2008 KLR or 2009 F800 GS for multi-year round the world trip?

Discussion in 'Parallel Universe' started by Raoul Duke, Aug 13, 2008.

  1. Raoul Duke

    Raoul Duke █║▌│ █│║▌ ║││█║▌ │

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    It's time for me to start selling/buying/swapping bikes around again. In about 27 months I'll be leaving for a 2+ year trip around the world. Right now the two bike options I've targeted in on are the new KLR and the new F800 GS.

    The main, main, main criteria for my purchase will be reliability since I'll obviously be in some pretty unpopulated areas and, to be honest, I'm not a mechanical genius. I DO NOT want this trip to end or break me financially because my bike decides to be quirky.

    So maybe my question should be - Which would you trust and why?

    The power of the F800 is really tempting and I have a feeling it would be a more comfortable and capable ride in the end.

    The reputation of the KLR for being simple enough to fix just about anywhere and cheap enough to throw away and replace with an Enfield if need be :D gives me second thoughts on the BMW, though.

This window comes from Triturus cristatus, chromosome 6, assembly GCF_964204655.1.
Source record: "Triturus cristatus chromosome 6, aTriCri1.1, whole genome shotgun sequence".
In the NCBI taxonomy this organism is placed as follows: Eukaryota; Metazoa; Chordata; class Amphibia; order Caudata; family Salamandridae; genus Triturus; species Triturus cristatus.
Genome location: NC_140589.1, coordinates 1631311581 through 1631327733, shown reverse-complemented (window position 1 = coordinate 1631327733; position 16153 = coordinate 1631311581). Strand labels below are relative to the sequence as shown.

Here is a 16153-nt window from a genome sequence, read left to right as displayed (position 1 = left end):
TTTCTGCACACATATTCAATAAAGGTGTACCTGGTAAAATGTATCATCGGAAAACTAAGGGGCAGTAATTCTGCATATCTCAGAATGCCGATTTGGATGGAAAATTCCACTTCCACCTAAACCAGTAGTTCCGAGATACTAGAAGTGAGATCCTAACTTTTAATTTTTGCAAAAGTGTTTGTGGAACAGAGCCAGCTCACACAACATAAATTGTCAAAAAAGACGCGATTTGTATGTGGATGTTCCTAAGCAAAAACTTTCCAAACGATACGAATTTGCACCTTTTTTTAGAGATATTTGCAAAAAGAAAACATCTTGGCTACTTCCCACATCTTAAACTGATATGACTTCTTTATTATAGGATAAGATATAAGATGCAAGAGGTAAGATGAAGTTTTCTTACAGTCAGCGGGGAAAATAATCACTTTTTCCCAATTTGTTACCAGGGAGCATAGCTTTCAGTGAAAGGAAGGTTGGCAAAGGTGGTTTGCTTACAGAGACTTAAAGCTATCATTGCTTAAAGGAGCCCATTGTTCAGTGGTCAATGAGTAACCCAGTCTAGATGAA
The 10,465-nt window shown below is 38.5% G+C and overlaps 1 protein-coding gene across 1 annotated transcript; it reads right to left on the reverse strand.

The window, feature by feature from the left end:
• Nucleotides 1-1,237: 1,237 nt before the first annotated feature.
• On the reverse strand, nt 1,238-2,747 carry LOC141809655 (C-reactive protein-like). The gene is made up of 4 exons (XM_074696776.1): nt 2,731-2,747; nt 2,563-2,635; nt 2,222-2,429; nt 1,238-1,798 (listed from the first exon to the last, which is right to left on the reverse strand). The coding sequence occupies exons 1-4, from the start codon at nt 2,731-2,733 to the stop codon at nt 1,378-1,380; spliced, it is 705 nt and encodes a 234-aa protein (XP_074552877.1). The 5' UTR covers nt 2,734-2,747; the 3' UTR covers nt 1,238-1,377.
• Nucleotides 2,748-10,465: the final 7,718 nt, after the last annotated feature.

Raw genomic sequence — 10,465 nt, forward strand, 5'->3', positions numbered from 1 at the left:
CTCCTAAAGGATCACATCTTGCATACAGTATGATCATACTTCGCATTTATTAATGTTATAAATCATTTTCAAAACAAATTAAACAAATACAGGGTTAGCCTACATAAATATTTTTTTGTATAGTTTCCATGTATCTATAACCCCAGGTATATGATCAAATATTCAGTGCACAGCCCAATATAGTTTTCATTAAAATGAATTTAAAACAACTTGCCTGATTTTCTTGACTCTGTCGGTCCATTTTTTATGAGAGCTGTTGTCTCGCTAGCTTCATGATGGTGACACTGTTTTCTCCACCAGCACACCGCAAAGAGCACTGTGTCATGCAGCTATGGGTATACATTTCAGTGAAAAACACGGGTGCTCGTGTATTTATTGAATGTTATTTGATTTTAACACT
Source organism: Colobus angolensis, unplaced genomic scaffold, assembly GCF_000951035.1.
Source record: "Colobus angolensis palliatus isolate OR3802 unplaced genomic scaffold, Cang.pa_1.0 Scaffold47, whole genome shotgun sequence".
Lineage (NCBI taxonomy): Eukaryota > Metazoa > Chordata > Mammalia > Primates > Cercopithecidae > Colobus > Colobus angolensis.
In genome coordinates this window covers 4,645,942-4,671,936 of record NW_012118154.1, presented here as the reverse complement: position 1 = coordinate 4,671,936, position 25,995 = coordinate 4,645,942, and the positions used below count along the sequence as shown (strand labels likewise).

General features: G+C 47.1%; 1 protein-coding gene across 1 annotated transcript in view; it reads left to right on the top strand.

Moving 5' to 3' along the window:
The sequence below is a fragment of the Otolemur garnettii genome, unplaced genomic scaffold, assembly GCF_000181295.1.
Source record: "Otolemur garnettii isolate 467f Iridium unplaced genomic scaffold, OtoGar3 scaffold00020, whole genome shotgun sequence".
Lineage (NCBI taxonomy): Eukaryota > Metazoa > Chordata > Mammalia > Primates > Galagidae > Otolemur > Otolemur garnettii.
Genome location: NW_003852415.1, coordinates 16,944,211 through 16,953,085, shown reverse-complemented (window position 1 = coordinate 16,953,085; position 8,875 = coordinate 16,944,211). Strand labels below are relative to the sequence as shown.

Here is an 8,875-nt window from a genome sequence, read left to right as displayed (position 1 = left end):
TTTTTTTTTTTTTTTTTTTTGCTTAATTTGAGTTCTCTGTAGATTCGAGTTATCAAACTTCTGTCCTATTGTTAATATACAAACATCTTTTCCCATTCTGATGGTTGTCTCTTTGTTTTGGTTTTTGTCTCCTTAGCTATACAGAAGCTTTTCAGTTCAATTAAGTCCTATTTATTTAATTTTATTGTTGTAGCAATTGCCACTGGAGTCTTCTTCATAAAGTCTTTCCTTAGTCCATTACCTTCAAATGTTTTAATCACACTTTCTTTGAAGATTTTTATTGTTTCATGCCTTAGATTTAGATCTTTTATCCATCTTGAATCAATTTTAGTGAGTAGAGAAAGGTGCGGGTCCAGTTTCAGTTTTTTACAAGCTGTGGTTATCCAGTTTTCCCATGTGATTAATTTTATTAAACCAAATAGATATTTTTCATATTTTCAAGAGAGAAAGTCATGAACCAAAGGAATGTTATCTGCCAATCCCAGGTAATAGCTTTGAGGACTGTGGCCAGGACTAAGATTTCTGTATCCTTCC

I know this is the GS section but I'm really hoping you guys can give me some unvarnished feedback. Help me out guys.

    Any other bikes you're recommend would be helpful too.

    Thanks!
    #1
  2. GodSilla

    GodSilla I did that.

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    A couple of things to keep in mind about the GS800.
    Firstly, as a new model you may well be doing the final R&D for BMW, finding out the hard way what they didn't get right. Secondly, you need to check dealer support for where you're going. One thing about BMW, if you can find communications and demonstrate you have the cash they will get the parts to you somehow, but you will pay.
    The KLR is a known quantity, but the dealer support caveat still applies.
    Which bike will tolerate crap fuel the best? Always worth a thought.
    Does either bike use an odd sized part? Tyre sizes, for example. Chain sizes (the DR650 here in Australia comes with a 525 chain, when most replacements are 520 or 530. See what I mean?). Just have a good look at both and I think the answer will appear. Good luck with your travels.
    #2
  3. chiba

    chiba FYYFF

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    I'd go with the longer-lived platform. The BMW is probably a great bike, but a brand-new model... the bugs aren't worked out and parts aren't as available.